Finally, if it annoys you that your buddy's head or arm sometimes gets in the way when you cam to his view, you can move the viewpoint farther forward by setting the "camoffset" variable. For example, to set camoffset to 15 (a reasonable value), you could type set camoffset 15 in the console. This is a tradeoff, since the farther forward you set the cam view, the more likely you are to see weird effects when your buddy gets close to walls or other objects. Life's not perfect. The default camoffset setting is 10. Hint: Try negative numbers for a cool "chasecam" effect!
To make the "cam" function easier to use, and also to simulate DOOM's F12 "spy" key, I added the following text to the autoexec.cfg file in my baseq2 directory:
alias cam1 "hand 2; cam bryan; bind f12 cam2"
So when I hit F12, my weapon is removed from the screen and I cam to Bryan's view. When I hit F12 again, my weapon is restored and the screen returns to my own view. Bryan uses the same code in his autoexec.cfg, but with "wondersmith" in the first line, and "bryan" in the second.
There's one flaw with this approach: If Bryan dies while I'm watching his view, the Co-Op Cam automatically switches back to my own view--without restoring my weapon. But simply pressing F12 again gets things back in sync and makes my weapon visible as usual.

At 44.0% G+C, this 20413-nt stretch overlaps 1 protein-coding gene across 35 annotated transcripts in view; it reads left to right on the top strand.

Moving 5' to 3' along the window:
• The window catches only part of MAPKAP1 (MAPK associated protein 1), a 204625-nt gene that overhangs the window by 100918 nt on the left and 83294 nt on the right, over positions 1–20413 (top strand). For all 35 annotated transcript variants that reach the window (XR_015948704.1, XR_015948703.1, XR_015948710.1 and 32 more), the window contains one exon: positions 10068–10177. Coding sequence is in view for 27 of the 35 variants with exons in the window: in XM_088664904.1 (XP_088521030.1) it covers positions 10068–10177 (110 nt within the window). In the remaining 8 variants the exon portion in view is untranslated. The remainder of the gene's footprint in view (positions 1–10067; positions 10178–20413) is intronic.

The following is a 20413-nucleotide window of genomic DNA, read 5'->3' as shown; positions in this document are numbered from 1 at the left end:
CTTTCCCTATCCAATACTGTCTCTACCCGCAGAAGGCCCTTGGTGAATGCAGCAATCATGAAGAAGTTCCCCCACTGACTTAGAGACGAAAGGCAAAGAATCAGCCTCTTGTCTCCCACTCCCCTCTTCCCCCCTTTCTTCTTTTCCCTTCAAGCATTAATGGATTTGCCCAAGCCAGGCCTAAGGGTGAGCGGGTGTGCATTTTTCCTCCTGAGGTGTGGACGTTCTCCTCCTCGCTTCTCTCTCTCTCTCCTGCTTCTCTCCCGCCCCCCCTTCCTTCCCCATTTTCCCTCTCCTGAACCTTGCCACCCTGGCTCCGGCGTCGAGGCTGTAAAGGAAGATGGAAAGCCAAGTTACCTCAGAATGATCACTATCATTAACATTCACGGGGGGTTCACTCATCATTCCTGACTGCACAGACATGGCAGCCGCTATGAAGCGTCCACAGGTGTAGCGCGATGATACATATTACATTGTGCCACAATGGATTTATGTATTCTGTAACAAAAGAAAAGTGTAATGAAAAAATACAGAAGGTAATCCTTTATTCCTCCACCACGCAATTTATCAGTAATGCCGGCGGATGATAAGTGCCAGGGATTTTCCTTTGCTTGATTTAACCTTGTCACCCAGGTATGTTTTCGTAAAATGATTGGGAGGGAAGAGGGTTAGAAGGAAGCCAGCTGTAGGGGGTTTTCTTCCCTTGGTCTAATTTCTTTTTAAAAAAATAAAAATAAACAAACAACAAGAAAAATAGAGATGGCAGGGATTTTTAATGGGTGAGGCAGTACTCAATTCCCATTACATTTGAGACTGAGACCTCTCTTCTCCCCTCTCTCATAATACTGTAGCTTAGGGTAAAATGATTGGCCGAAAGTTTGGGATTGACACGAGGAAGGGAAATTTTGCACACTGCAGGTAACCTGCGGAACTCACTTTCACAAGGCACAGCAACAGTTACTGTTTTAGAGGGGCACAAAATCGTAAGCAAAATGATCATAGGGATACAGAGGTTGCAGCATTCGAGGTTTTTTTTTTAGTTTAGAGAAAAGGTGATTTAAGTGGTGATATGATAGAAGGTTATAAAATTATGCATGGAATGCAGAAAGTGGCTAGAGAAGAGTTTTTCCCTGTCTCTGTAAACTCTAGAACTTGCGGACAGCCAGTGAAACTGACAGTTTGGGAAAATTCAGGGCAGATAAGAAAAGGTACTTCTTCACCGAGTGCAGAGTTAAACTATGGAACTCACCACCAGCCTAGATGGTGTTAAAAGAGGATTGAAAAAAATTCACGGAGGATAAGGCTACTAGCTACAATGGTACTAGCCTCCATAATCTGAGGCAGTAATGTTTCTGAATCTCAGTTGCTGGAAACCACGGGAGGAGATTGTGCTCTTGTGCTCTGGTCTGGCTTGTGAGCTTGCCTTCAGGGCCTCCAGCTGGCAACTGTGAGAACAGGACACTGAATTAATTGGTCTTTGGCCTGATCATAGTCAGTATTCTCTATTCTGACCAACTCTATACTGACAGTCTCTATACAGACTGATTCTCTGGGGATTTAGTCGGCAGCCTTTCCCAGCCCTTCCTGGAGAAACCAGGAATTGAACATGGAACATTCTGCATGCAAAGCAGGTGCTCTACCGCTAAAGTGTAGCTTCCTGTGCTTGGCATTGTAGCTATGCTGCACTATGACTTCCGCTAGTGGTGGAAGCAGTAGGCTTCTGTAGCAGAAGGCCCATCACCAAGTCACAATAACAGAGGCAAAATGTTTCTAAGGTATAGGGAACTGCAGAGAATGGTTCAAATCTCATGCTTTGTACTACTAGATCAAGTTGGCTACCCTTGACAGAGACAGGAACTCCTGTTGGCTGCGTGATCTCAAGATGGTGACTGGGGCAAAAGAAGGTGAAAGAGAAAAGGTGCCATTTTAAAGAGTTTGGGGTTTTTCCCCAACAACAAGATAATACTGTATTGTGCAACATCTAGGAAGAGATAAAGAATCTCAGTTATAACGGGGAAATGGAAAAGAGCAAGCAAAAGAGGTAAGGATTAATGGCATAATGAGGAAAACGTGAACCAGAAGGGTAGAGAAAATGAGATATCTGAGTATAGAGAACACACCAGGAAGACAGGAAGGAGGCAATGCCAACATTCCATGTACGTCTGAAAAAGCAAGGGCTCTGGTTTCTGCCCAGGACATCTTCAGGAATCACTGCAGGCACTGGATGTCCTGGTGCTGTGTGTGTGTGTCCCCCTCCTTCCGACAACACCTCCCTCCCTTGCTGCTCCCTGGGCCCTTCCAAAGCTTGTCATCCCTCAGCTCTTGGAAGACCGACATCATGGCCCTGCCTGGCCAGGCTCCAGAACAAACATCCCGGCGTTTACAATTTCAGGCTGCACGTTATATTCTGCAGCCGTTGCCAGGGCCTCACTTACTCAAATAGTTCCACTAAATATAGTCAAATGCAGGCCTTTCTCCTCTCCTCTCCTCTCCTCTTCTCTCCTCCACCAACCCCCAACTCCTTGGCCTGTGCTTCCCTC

You should be able to adapt this code to your own games pretty easily.
Here's a list of known bugs. We aren't aware of any unknown bugs. :-)
Sometimes the cam viewpoint is down around your buddy's feet instead of up at his eyes where it should be. We think this happens when your buddy looks waaay up or waaay down, but in any case, it is fairly rare.
The armor statistics shown for your buddies are incorrect--they're you're own armor stats! Oh well, at least the all-important health info is correct.
Your own weapon is still displayed when you cam to your buddy's view. See the "key bindings" section above for a workaround.
Your buddy's head or arms sometimes get in the way of your cam view. See the info on camoffset under "usage" above for a workaround. You'll want to set camoffset to a larger value.
With camoffset set to large values, you sometimes "see into" walls or other objects when your buddy gets close to them. Try using a smaller value for camoffset.
The "summon" command occasionally refuses to summon your buddy even when there's plenty of room for him in front of you. Wiggle around and try again.
The Co-Op Cam is distributed as-is. By downloading and running it, you take full responsibility for any damage it may cause to your computer and/or software. We at the Co-Op Certification Laboratory have not found the Co-Op Cam to cause any problems, but we take no responsibility for its actions. Use it at your own risk.
Blinky has explicitly waived any copyright in the Co-Op Cam code. The original Quake 2 code itself is of course the intellectual property of id Software, but Blinky's own contribution to the Co-Op Cam is in the public domain. Speaking of Blinky and the code...
Blinky's kindness and programming talent are self-evident, but we know little else about our mysterious benefactor. Here is Blinky's e-mail address if you would like to contact the Co-Op Cam's author yourself:
And don't forget, you can also visit Blinky's Q2 Tutorials for source code, cool tutorials and other great info on all of Blinky's Quake 2 mods.
How about sending sending Blinky a thank-you? Here's ours:
to the list of Co-Op Tested Quake II Maps
to the Co-Op Certification Laboratory main page
to The World of the Wondersmith
The Co-Op Certification Laboratory